Halo Season 2 Poster Proves Paramount Doesn’t Give a Damn About Fans of the Game

3 months ago 51

For those who do not know, a Halo television series began releasing in early 2022. Fan response mostly panned the series as it took drastic liberties with the franchise’s lore, replaced beloved characters with new OCs of… varying quality, and, to the point that it became a meme, relentlessly portrayed the iconically-helmet-clad Master Chief without a helmet. Fans hoped Season 2 would take these responses into consideration. In response, the poster for the season portrays Master Chief with his helmet at his feet.

Being one of the most important video game franchises of all time, one would think a big-budget Halo television series would be largely built around the strongest hallmarks of its source material, building upon its most iconic elements and creating something that reminds people why the series brought blockbuster gaming to the forefront of pop culture, to the point that even box office results would drop because so many people would rather play Halo. Instead, the series that was released reminded everybody why they would much rather play Halo.

The Halo Show Is A Monument to All Our Sins

The Halo TV series shows a lot more than Master Chief's face. The Halo TV series shows a lot more than Master Chief’s face.

The Halo TV series does a lot more than just take a few creative liberties. Changes when adapting a story are to be expected, after all, otherwise, the result is just a rehash of something that already exists. However, it is easier to list what the show has in common with the wide universe it is based on than what it does not.

Representative of the deep disconnect between adaptation and source material is the show’s portrayal of Master Chief Petty Officer John-117. While many have made a big deal about how the show relentlessly shows the character without a helmet, frankly, that is not itself inherently the issue.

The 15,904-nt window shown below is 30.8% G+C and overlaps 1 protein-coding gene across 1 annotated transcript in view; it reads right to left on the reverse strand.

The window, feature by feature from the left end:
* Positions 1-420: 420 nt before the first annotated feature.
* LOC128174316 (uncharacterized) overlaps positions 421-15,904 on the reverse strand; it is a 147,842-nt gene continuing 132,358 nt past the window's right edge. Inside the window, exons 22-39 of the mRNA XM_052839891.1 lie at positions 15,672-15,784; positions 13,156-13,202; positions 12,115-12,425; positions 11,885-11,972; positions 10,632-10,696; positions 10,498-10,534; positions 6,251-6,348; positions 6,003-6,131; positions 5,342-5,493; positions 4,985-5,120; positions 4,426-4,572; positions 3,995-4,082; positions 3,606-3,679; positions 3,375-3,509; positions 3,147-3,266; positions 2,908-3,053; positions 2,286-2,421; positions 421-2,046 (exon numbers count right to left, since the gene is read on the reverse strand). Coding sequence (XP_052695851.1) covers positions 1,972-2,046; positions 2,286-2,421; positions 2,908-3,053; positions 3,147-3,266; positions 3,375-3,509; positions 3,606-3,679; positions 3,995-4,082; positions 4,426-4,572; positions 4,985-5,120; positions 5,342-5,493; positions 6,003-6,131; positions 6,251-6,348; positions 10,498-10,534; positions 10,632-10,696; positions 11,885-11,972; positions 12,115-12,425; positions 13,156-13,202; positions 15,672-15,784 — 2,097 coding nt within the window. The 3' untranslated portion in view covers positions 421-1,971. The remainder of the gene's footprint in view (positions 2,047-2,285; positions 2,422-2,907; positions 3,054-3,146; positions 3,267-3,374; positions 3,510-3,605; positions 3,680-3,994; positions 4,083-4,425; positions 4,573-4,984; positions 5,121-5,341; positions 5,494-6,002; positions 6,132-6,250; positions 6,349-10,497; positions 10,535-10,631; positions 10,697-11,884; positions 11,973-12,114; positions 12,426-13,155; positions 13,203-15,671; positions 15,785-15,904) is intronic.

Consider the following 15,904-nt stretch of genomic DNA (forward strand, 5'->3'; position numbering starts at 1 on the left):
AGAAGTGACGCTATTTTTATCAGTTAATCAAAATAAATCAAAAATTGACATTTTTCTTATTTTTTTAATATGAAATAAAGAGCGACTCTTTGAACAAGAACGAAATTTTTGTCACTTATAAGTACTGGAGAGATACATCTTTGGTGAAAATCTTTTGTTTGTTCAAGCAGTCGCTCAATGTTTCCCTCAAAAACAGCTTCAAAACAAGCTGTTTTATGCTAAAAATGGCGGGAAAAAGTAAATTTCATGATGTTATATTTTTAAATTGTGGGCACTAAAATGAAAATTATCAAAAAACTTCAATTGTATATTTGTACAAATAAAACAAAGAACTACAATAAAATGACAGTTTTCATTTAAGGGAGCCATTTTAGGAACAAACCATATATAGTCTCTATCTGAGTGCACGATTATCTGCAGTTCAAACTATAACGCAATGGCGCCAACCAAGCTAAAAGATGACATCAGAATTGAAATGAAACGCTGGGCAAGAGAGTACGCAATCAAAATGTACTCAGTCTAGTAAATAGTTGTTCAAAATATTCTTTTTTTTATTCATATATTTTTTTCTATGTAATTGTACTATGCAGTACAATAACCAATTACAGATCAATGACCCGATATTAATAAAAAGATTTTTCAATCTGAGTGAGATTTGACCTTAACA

Fans of the franchise’s vast extended universe know that John’s face is, in fact, not a total mystery. He is depicted without it in books with detailed descriptions, visually in comics and animated films without his helmet, although mostly as a child and early teenager, and he even takes it off a few times throughout the games, just off-camera.

The issue is not so much that he takes it off at all, but the execution of the choice. The Mandalorian effectively portrays a character with a range of emotions and depth while keeping his face obscured for the majority of the story, but the show seems to insist that such a task is impossible.

The series is so insistent about showing his face that once John removes his helmet near the end of the first episode, he rarely puts it back on after, even in battles where he, unsurprisingly, takes several hits to the head, seeing a rise in fan mockery through memes during the first season’s run. But his face is not enough, so he even gets naked (multiple times) and at one point sleeps with a captive prisoner of war while Cortana watches, giving rise to the community nickname “Master Cheeks.” Yes, I am serious.

It is claimed that the series shows Master Chief's face more to better humanize him, despite Halo 4 doing so far more compellingly while still retaining the core of who the character is. It is claimed that the series makes such deep changes to John’s character to better humanize him, despite Halo 4 doing so far more compellingly while still retaining the core of who the character is.